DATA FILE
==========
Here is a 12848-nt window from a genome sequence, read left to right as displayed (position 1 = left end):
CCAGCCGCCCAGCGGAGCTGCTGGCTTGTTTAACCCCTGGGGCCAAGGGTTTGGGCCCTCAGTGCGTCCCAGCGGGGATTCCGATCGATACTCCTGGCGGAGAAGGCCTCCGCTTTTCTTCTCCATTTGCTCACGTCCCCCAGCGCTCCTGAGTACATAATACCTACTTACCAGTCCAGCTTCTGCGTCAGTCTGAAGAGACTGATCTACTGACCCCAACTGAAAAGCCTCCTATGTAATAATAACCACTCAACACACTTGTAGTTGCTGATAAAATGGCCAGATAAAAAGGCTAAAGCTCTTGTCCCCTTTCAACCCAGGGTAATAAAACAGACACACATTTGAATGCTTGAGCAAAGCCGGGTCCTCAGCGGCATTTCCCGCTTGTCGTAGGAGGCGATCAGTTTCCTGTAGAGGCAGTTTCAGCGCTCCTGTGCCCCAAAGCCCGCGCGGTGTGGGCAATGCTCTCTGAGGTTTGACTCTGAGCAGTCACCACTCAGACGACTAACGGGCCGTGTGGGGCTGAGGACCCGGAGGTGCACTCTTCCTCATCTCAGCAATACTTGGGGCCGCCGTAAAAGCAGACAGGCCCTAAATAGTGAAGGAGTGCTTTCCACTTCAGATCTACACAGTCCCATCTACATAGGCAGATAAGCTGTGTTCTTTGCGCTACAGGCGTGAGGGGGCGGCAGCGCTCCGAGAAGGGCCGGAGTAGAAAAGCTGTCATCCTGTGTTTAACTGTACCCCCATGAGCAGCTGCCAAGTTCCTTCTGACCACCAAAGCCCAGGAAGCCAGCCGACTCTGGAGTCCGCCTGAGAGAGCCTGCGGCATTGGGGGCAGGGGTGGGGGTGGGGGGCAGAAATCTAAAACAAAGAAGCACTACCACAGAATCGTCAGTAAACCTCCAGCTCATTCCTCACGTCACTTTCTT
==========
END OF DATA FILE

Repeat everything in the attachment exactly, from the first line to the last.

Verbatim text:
Here is a 12848-nt window from a genome sequence, read left to right as displayed (position 1 = left end):
CCAGCCGCCCAGCGGAGCTGCTGGCTTGTTTAACCCCTGGGGCCAAGGGTTTGGGCCCTCAGTGCGTCCCAGCGGGGATTCCGATCGATACTCCTGGCGGAGAAGGCCTCCGCTTTTCTTCTCCATTTGCTCACGTCCCCCAGCGCTCCTGAGTACATAATACCTACTTACCAGTCCAGCTTCTGCGTCAGTCTGAAGAGACTGATCTACTGACCCCAACTGAAAAGCCTCCTATGTAATAATAACCACTCAACACACTTGTAGTTGCTGATAAAATGGCCAGATAAAAAGGCTAAAGCTCTTGTCCCCTTTCAACCCAGGGTAATAAAACAGACACACATTTGAATGCTTGAGCAAAGCCGGGTCCTCAGCGGCATTTCCCGCTTGTCGTAGGAGGCGATCAGTTTCCTGTAGAGGCAGTTTCAGCGCTCCTGTGCCCCAAAGCCCGCGCGGTGTGGGCAATGCTCTCTGAGGTTTGACTCTGAGCAGTCACCACTCAGACGACTAACGGGCCGTGTGGGGCTGAGGACCCGGAGGTGCACTCTTCCTCATCTCAGCAATACTTGGGGCCGCCGTAAAAGCAGACAGGCCCTAAATAGTGAAGGAGTGCTTTCCACTTCAGATCTACACAGTCCCATCTACATAGGCAGATAAGCTGTGTTCTTTGCGCTACAGGCGTGAGGGGGCGGCAGCGCTCCGAGAAGGGCCGGAGTAGAAAAGCTGTCATCCTGTGTTTAACTGTACCCCCATGAGCAGCTGCCAAGTTCCTTCTGACCACCAAAGCCCAGGAAGCCAGCCGACTCTGGAGTCCGCCTGAGAGAGCCTGCGGCATTGGGGGCAGGGGTGGGGGTGGGGGGCAGAAATCTAAAACAAAGAAGCACTACCACAGAATCGTCAGTAAACCTCCAGCTCATTCCTCACGTCACTTTCTT